It has been generally accepted that hyperlipidemia is involved in the pathophysiological mechanisms that accelerate progression of renal failure so lowering LDL cholesterol level and triglicerides by statins may be beneficial for the kidney. Lipid deposition can directly damage the glomerular basement membrane. It can also stimulate mesangial cell activation and proliferation, a process similar to smooth muscle cell proliferation in the evolution of atherosclerotic plaque (Kasiske et al., 1990; Agarwal & Curley, 2005). Mesangial cells then release chemokines that recruit monocytes to the mesangium, where they are transformed into resident macrophages that secrete proinflammatory and profibrotic mediators capable of augmenting the proliferative process (Rovin & Tan, 1993; Pai et al., 1995; Guijarro et al., 1995). The macrophages also ingest lipids to become foam cells, which are commonly detected at early stages of glomerulonephritis. Each of these cell types is capable of producing reactive oxygen species that oxidize LDL. Oxidized LDL, in turn, can cause further monocyte recruitment, endothelial dysfunction, and mesangial cell cytotoxicity (Guijarro et al.; Kamanna et al., 1996; Tashiro et al., 1999). Analogous pathophysiological mechanisms have been proposed to operate in glomerulosclerosis and atherosclerosis (Diamond, 1991). In diseases ranging from glomerulonephritis and hypertension, renal damage frequently leads to cellular proliferation mainly mesangial (O'Donell et al., 1993) and epithelial cells (Vrtovsnik et al., 1997), that triggers a chronic mechanism which can cause permanent loss of nephrons. Statins inhibit proliferation, and this effect could be of therapeutic value in kidney diseases. They also promote apoptosis that mediates the resolution of glomerular hypercellularity and glomerular scarring in experimental mesangial proliferative nephritis (Buemi et al., 1999). Buemi et al. (2000) observed that fluvastatin lowered proteinuria in IgA nephropathy.

In the studies of ischemia reperfusion, the results of their study demonstrated that in aging rats, pretreatment with atorvastatin mitigates the course of ischemic acute renal failure by blunting the more pronounced negative response to renal ischemia through a mechanism independent of cholesterol levels. Their data, moreover, suggested that the partial inhibition of Rho, the activation of eNOS, and the higher availability of NO after statin treatment play a major role in this protection, obtained in rats free of age-related nephropathy. Their data have important clinical implications in treating elderly patients with ischemic ARF and in preventing renal dysfunction due to renal hypoperfusion (Sabbatini et al.). Furthermore, Gueler et al. observed that statin treatment reduced damage in the S3 segment of proximal tubules in the outer medullary stripe, the area that is most susceptible to hypoperfusion and hypoxia. Untreated animals demonstrated typical changes in the S3 segment, namely loss of the brush border, destruction of epithelial cells, naked basement membranes, and tubular obstruction. Statin treatment clearly reduced the morphologic damage. Inflammatory reactions attributable to ischemia-reperfusion injury are characterized by leukocyte infiltration. They determined that a statin ameliorated post-ischemic acute renal failure. According to the results, inflammatory mechanisms were significantly affected, supporting the hypothesis that the statin exerted direct antiinflammatory effects in vivo. Cell infiltration, ICAM-1 and iNOS upregulation, matrix molecule expression, MAP kinase ERK1/2 activation, and transcription factor activation were all reduced.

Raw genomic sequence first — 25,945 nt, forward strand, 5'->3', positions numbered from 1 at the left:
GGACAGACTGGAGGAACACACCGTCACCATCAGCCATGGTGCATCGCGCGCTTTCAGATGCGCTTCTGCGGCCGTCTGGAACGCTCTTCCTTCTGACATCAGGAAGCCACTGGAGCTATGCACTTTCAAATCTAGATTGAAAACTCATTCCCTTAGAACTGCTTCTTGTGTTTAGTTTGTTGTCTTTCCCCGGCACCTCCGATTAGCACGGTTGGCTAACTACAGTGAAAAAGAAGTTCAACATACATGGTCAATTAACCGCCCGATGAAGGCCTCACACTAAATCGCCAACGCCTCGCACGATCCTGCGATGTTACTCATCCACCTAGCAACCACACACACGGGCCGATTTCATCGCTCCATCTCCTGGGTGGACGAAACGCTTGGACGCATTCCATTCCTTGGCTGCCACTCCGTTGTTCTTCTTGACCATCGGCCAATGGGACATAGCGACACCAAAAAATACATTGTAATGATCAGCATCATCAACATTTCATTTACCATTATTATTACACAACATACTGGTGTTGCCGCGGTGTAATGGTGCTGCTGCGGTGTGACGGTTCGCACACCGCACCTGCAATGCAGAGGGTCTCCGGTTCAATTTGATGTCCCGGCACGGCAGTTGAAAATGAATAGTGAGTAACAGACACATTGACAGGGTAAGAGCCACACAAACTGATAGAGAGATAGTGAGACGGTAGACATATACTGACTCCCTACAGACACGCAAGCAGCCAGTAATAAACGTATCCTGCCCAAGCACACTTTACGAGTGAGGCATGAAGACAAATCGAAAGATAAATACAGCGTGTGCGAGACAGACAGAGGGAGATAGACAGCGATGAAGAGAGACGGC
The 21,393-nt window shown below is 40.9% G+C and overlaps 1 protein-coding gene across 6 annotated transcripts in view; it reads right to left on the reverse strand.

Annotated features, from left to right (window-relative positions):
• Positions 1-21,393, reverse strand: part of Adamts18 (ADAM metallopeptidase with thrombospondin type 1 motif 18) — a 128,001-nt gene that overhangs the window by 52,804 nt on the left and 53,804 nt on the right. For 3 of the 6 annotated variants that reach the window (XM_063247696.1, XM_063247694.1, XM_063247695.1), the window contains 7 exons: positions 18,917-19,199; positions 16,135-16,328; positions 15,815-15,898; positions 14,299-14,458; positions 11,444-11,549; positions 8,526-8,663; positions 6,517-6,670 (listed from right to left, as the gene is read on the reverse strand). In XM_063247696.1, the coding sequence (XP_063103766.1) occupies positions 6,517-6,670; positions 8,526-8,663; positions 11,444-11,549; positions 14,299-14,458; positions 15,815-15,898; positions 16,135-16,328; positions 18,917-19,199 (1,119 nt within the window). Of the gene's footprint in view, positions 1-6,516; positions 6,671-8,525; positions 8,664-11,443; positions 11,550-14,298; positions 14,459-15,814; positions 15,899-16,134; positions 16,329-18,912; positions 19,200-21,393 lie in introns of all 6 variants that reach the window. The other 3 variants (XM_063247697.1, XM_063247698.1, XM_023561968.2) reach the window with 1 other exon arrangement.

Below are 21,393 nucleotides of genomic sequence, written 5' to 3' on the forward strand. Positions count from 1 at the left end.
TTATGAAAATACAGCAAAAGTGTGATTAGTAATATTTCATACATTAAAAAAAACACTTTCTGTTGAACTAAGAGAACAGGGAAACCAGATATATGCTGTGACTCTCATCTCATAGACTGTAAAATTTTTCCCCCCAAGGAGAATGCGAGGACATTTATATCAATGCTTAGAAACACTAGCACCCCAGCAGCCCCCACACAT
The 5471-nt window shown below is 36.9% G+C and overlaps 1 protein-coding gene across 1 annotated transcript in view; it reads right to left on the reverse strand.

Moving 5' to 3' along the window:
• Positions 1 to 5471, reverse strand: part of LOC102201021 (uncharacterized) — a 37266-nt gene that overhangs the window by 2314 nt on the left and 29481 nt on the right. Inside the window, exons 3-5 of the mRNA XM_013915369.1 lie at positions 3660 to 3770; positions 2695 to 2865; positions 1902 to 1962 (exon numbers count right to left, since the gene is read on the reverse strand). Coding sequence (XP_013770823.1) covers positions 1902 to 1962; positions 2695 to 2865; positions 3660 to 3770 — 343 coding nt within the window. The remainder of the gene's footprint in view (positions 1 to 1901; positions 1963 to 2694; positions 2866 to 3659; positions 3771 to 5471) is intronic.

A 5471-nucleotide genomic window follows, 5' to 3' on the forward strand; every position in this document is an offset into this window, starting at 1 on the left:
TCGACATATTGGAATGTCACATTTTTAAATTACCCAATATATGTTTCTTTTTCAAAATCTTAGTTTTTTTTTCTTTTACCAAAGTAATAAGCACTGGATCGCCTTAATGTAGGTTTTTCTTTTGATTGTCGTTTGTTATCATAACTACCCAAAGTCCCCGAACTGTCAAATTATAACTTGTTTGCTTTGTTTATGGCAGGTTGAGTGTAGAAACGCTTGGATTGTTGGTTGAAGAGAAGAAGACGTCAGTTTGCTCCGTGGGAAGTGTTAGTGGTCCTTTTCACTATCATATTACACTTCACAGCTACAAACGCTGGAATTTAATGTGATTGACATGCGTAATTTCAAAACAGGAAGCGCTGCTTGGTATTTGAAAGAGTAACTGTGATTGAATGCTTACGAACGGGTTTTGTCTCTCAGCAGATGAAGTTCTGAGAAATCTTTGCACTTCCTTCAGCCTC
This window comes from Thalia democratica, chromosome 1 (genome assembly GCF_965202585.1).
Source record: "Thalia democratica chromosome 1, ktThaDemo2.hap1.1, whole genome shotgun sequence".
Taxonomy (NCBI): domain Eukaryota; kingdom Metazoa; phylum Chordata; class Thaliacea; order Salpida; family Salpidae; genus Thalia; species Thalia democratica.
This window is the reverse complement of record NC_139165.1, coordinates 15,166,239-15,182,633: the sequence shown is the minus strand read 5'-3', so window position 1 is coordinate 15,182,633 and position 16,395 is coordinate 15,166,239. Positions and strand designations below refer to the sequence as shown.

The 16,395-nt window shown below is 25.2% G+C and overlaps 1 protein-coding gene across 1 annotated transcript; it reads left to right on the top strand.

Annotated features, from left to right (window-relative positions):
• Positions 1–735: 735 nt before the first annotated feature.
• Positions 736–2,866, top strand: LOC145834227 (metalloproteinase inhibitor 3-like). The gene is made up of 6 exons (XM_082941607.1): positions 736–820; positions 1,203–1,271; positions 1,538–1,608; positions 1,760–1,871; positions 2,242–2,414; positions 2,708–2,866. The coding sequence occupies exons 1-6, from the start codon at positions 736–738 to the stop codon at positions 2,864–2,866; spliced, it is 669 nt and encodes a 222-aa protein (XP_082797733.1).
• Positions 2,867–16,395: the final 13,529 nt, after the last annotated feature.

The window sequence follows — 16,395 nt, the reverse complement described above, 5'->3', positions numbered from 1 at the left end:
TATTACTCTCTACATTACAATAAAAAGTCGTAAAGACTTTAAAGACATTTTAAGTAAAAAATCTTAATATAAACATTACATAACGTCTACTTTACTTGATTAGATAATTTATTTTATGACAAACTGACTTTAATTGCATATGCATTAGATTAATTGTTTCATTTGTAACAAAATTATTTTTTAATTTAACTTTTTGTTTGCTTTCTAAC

In chronic kidney diseases, the results of Fasset et al. suggested that the effectiveness and safety of atorvastatin and establish its effects on oxidative stress and inflammation in patients with chronic kidney disease. The hypothesis was that atorvastatin 10 mg would significantly slow the rate of decline of kidney function (eGFR) in subjects with chronic kidney disease (Fasset et al., 2008). In addition, a recent reanalysis of the Treating to New Targets (TNT) study revealed that atorvastatin improved GFR in 10,001 patients with chronic kidney disease. This effect was significantly greater in patients on high-dosage atorvastatin compared with those on low-dosage therapy (Shepherd et al., 2007). Beneficial effects of statins in various kinds of glomerulonephrititis have been largely reported in diabetic nephropathy (Casey et al., 2005), CsA nephrotoxicity (Kandoussi et al., 2002), unilateral ureteral obstruction rats (Mizuguchi et al., 2004); however, studies of its protection on CAN after kidney transplantation have not been fully explored. Zhang et al. presented that atorvastatin could prevent the progression of disease in the established rat model of chronic allograft nephropathy with F344 (Fisher kidneys) to Lewis rat recipients allograft kidney transplantation. The F344 (Fisher kidneys) to Lewis rat recipients model is a common model of chronic rejection between rat strains. The histological changes of this model are of great similarity with human kidney transplantation allografts.

A study showed that statin use was associated with reduced mortality rates in a large cohort of kidney transplant recipients (Wiesbauer et al., 2008). Previous trials have consistently demonstrated that statins reduce cardiovascular morbidity and mortality in the general population; however, in renal patients especially in renal transplant recipients the beneficial effects of statins are less well established. Welten et al. (2008) reported that statin use was associated with improved recovery from acute kidney injury after major surgery and had a beneficial effect on long-term survival.

It is worthwhile to mention that statins reduce mortality in uremic patients (Seliger et al., 2002). However, administration and dosing of statins to renal patients must be careful, particularly in renal impairment. Atorvastatin and fluvastatin have low renal excretion (2% and 6% respectively) and should be preferred in patients with renal impairment. In mild to moderate renal insufficiency no dose adjustment of lovastatin and simvastatin is needed but the dose of these two statins should be lowered and administered cautiously. Pravastatin is excreted in 50% by the kidney and should be avoided in renal insufficiency (Sica & Gehr, 2002).

In conclusion, we have shown that long-term atorvastatin intake in Wistar albino-rats without any kidney diseases has no effects on kidney morphology in ultrastructural level. In light of these experimental and human studies, we consider that these data can play an important role in the treatment of cardiovascular and immunological disorders in humans.

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Mehmet Cudi Tuncer
Department of Anatomy
Faculty of Medicine, Dicle University
Diyarbak¹r, Turkey

Tel: +90 412 2488001 Ext. 4539
Fax: +90 412 2242083

Email: drcudi@hotmail.com

Received: 24-09-2010
Accepted: 19-11-2010